Every now and then, you watch a movie (in particular, a comedy film) that’s set in a dreamy tourist destination, in which a group of estranged friends (or a dysfunctional family) go through 90 minutes of shenanigans and hijinks before ultimately sharing a revelatory experience together that bonds them all together, stronger than ever before.
When you’re viewing a film as such, the electric chemistry of the attractive cast can often tell the tale of what life could’ve been like behind-the-scenes! I mean, imagine – spending a few weeks with your fellow actor friends overseas, starring in a film that doesn’t have a ton of emotional substance, easy to deliver dialogue, all set to the beautiful backdrop of London.
This was the most predominant and intrusive train of thought in my mind during The People We Hate At The Wedding.
Alice (Kristen Bell) and Paul (Ben Platt) live in the United States, somewhat estranged but still in some contact with their mother, Donna (Alison Janney). More estranged from the family, is Alice and Paul’s half-sister, Eloise (Cynthia Addai-Robinson), who is wealthily living it up in London with her fiance.
Almost a year after the death of her husband, and with the timely invite for the family to attend Eloise’s wedding in London, Donna reunites with her reluctant American children to attend the nuptials and mend what is left of their dysfunctional relationship.
Each character in this film comes with a novel-sized dossier of problems and emotional baggage from the get go. Outside of the passing of her husband, Donna is also grappling with the fact that her ex-lover (and Eloise’s father), who abruptly left her when the children were younger, will also be attending the wedding.
Meanwhile, Paul’s relationship with long term boyfriend, Dominic (Karan Soni) is starting to show its cracks, and the anxiety of having to travel overseas together while having these relational issues starts to cause a rift in their stale state.
Finally, Alice is relishing (somewhat) in her single life by being the ‘other person’ in an affair with her boss… who just so happens to be married with a newborn baby. While this doesn’t affect Alice at first, a yet-to-be-revealed tragedy from her past starts to creep in, causing unresolved emotions to emerge.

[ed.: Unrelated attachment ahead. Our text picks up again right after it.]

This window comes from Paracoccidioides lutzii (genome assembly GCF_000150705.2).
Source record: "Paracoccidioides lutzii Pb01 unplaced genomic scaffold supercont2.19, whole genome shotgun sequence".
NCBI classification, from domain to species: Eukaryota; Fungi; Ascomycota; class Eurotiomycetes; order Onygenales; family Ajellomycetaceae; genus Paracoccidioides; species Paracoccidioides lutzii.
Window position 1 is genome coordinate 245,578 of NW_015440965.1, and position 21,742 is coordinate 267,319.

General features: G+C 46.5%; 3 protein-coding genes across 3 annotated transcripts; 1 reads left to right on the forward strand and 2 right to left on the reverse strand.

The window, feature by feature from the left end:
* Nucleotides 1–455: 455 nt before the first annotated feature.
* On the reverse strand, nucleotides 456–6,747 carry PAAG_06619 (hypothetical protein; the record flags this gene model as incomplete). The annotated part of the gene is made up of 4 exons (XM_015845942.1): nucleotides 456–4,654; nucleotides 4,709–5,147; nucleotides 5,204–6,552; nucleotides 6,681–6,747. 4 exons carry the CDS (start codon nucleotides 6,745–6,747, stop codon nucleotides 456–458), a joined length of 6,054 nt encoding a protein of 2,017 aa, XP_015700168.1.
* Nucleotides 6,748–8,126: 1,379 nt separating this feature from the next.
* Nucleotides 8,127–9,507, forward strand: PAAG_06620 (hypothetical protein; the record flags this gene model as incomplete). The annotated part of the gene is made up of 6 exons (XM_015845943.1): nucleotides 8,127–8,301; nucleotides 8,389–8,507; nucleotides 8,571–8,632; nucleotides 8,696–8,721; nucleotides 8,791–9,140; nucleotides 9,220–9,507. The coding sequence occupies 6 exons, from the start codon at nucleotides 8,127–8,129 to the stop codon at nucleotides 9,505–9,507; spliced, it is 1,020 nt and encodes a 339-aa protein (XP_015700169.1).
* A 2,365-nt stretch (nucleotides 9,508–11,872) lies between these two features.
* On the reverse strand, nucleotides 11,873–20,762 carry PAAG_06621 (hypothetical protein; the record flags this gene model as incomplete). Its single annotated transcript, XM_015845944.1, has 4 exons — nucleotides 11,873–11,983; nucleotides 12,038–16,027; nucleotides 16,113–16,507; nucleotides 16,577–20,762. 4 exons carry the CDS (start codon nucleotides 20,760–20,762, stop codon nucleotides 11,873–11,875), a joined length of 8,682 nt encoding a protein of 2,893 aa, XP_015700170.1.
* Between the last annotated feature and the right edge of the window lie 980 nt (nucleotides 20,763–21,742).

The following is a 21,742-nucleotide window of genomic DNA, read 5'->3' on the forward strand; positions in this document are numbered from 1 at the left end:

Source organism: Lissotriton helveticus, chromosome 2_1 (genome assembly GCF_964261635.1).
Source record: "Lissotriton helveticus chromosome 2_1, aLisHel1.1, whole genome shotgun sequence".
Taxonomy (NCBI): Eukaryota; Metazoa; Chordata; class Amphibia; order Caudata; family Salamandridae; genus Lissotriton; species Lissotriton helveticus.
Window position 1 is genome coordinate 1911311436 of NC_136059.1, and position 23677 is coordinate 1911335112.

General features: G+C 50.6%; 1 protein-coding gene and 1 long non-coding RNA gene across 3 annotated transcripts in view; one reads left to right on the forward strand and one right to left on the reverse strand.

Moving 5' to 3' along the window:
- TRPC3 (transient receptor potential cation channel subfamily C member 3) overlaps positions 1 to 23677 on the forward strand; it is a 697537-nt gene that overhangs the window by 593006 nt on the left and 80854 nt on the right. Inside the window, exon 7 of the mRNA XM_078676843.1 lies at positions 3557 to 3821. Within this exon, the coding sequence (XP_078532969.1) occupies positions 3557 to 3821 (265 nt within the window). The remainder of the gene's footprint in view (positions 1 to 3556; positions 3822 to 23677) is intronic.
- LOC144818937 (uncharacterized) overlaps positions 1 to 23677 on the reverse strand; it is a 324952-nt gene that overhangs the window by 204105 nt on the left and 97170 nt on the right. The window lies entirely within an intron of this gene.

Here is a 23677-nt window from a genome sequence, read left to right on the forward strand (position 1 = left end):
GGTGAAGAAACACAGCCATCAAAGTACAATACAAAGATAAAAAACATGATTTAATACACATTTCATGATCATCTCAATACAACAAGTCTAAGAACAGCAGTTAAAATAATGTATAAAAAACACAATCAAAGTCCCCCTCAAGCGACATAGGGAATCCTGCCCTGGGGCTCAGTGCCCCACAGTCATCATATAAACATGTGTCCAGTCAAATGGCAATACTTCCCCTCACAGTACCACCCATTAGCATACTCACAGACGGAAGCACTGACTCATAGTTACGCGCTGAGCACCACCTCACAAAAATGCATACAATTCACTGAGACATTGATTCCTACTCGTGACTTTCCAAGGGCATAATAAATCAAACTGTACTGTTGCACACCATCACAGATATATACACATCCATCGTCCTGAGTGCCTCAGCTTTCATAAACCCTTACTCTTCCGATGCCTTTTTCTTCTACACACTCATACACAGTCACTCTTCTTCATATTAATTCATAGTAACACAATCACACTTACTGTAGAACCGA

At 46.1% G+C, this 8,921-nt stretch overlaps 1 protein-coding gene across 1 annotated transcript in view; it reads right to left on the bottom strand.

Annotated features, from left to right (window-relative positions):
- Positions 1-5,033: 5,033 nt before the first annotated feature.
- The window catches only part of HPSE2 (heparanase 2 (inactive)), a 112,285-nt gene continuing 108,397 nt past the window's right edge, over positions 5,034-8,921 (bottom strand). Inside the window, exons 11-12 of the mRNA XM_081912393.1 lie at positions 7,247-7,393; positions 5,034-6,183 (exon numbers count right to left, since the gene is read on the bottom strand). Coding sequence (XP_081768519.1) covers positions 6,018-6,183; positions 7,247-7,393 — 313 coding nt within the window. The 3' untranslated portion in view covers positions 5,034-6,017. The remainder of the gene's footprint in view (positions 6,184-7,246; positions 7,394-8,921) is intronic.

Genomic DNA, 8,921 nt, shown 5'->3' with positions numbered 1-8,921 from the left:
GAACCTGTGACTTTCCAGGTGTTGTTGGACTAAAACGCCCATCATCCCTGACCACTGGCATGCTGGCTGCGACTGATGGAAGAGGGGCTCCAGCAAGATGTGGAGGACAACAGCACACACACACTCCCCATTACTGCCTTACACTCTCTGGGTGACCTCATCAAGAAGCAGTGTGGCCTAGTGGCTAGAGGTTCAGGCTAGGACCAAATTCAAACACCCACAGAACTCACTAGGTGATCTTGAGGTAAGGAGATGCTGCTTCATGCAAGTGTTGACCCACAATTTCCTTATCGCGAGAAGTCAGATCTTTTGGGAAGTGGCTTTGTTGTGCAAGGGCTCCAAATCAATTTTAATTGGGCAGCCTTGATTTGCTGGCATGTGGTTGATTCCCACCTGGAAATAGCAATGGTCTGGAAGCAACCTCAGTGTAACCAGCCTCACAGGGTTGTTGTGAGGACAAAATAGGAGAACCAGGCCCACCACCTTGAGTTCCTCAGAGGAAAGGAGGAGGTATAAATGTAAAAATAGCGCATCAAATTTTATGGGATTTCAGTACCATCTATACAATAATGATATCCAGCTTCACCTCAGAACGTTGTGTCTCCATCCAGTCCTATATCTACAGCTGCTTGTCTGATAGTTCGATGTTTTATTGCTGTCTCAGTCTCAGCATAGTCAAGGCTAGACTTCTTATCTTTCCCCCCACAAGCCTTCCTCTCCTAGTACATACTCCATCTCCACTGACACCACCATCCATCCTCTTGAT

One of the biggest crimes this film commits it’s leaving all the character development on the surface. Sure, primarily being a comedy doesn’t mean this has to turn into a dramatic-character-study-Oscar-winner, but if the film isn’t going to explore these themes from a persona; and familial level… then why bring them up at all? The drama feels so unnecessary as the story basically cuts back and forth between ‘character problem left unsolved’ and ‘comedic set piece’ for its entire runtime, causing such a tonal disparity and much annoyance for anyone trying to settle into this film.
Having characters who do not want to change until the film’s closing moments also tends to make them come across as insufferable, rather than charming or likeable.There is an odd, mean spirited nature to the main three (Donna, Paul and Alice) which renders them void of any potential empathy that could’ve been given by the audience. There inability to see outside themselves may be the point of the film (redemption arcs and what not), but a sliver of the humanity is not seen until very late in the film, and does not feel earned in the slightest.
Unfortunately, the attempt at comedy isn’t really this film’s saving grace, either.A handful of scenes do garner a worthy chuckle (an attempted three-way and some insult filled family banter are standouts), but when this film ventures into slightly more ridiculous, almost slapstick set-pieces, the try-hard nature of forcing humour becomes more tedious than enjoyable.
There’s moments of levity for the audience in some scenes that are truly heartfelt, funny or even touching. But, they are so few and far between that by the time the emotional revelations and climax occurs, you’re so checked out of these people’s lives that when the credits roll, it’ll be the first feeling of relief since pressing play.
An argument could be made for this movie being an easy, put-on-in-the-background during a cheese and wine night vibe, but I feel you’d be better off hammering the wine and re-writing a better movie yourself.
The People We Hate At The Wedding is streaming exclusively on Prime Video from November 18.
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